Britain’s Prince Charles said he was “fed up with all the talking” on climate change as he urged finance leaders to drive ambitious action.
The Prince of Wales, a longstanding advocate for sustainability, said there was no shortage of money to fund green initiatives.
He said the Covid-19 pandemic had shown that public health, the economy and the environment were fundamentally interconnected.
“I’ve spent much of the last 40 years trying to get across the message about why sustainability matters,” he said.
“Frankly, I’m fed up with all the talking. We know now what needs to be done.”
The prince told financial managers that they should use their positions to raise funds for climate action and push businesses into prioritising emissions cuts.
Private companies should put their money into “supporting and regenerating nature’s own capital” so that they can use it sustainably in future, he said.
The heir to the British throne was speaking at an event hosted by the Accounting for Sustainability project, which he founded in 2004.
“This is not about making money on the one hand and being sustainable on the other,” he said. “It is all about recognising that business as usual is no longer an option.
“Those organisations which invest in the future by putting nature, people and planet at the heart of global value creation will be the ones to succeed.
“The clock is ticking. It really is up to us to make each day count.”
The prince touted his own efforts to drive climate action through a Sustainable Markets Initiative, which he set up in 2019.
This month he met a group of chief executives and environment advisers on the eve of the G7 summit in Britain.
He told them that the world did not “stand a chance” of solving climate issues if the power of the private sector was not unleashed on the crisis.
Britain is seeking bold commitments from businesses in the lead-up to the Cop26 summit which it is hosting in November.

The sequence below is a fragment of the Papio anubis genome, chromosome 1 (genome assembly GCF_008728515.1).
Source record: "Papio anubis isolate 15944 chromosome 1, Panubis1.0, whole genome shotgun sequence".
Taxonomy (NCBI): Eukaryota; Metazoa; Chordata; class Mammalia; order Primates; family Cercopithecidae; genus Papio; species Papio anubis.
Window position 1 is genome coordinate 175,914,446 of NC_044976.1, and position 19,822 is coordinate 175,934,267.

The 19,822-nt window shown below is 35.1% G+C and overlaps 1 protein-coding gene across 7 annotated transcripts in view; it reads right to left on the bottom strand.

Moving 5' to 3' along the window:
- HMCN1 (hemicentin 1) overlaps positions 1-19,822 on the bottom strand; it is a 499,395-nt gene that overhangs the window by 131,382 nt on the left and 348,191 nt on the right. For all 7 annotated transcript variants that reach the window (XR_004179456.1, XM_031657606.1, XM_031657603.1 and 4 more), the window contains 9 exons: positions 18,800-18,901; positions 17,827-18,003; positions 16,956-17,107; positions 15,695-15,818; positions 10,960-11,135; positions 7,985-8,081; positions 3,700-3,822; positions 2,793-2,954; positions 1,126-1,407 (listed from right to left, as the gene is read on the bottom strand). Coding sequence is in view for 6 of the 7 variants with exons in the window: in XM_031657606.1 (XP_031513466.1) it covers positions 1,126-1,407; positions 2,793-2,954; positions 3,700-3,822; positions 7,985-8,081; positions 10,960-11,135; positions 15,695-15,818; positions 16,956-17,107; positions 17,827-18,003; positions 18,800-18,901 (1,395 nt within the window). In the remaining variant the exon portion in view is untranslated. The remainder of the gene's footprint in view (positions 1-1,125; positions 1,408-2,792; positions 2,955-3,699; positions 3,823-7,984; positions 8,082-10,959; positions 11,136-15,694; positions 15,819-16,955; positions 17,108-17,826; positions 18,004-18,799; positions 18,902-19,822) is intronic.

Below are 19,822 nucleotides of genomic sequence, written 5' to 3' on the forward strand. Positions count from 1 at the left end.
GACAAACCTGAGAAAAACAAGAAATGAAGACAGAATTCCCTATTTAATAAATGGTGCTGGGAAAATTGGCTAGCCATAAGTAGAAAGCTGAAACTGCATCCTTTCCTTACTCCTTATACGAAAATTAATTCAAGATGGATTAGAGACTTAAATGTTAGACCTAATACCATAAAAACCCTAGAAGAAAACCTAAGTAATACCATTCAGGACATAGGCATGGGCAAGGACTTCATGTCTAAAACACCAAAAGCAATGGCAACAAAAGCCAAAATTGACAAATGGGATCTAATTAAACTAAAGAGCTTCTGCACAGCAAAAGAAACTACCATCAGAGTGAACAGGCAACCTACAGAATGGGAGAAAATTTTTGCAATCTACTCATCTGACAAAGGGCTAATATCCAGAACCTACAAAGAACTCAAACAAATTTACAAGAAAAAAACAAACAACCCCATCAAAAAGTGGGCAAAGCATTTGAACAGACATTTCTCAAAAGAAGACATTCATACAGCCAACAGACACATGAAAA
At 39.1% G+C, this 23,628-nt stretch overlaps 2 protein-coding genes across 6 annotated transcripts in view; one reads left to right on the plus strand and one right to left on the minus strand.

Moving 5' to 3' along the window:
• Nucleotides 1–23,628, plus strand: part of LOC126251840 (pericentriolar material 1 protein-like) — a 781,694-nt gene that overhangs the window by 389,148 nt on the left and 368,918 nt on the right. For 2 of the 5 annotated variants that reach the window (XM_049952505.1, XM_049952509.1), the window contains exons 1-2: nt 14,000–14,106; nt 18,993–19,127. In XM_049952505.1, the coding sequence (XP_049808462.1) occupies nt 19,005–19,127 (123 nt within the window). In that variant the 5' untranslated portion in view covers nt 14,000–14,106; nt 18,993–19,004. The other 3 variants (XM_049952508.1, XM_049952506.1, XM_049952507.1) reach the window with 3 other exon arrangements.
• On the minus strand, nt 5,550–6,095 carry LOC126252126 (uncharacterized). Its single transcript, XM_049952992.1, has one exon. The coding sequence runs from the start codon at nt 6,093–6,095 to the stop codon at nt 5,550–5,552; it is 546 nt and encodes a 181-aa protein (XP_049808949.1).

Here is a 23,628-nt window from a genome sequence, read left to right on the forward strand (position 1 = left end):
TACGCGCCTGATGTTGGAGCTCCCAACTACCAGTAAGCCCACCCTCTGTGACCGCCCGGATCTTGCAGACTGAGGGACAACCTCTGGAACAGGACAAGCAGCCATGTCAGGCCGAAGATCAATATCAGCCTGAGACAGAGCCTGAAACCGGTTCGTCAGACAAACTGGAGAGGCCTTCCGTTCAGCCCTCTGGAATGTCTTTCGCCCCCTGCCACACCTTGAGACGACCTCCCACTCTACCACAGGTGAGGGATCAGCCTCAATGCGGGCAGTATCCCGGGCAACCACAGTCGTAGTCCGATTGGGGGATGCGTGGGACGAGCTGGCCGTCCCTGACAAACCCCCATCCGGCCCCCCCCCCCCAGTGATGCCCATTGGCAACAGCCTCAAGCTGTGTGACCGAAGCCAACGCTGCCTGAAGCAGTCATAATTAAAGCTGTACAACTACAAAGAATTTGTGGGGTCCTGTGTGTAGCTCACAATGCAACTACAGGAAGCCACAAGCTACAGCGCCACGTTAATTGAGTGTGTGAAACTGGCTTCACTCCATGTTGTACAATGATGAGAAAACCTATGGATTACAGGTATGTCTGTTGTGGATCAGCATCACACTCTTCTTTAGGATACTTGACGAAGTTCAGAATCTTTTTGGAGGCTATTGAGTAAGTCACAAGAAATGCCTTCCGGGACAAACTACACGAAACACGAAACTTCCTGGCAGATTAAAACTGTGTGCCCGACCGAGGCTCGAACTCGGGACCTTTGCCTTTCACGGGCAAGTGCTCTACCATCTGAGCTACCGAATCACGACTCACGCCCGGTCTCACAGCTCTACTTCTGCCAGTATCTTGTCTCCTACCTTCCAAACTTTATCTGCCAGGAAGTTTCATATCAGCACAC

The UK says that a third of its biggest companies have signed up to the UN’s Race to Zero campaign, which calls for net zero carbon emissions by 2050.
The plans are intended to contribute to the global target of limiting global warming to 1.5ºC above pre-industrial levels.
Experts say that net zero plans must include immediate cuts in emissions rather than seeking to cancel them out by planting trees in the future.
Andrew Griffith, a Conservative MP and an official net zero business champion for Cop26, told Wednesday’s event that companies could inspire more ambitious action from politicians.
“Businesses of every size have an opportunity to lend their voice to give our leaders the confidence to go a little further than they might otherwise have done,” he said.
Gregor Alexander, the finance director of UK energy company SSE, said that climate action was “too important to leave it to the politicians”.
He cited his company’s efforts to build the world’s largest wind farm off the English coast at Dogger Bank.
“It’s that action that we must all be judged on by governments and by businesses,” he said.
Andy Agg, the chief financial officer of the National Grid, echoed Prince Charles by calling on finance chiefs to “champion sustainability at a board level”.
“Making sure that we’re bringing sustainability into that decision-making and making sure that the net zero agenda is being considered is critical,” he said.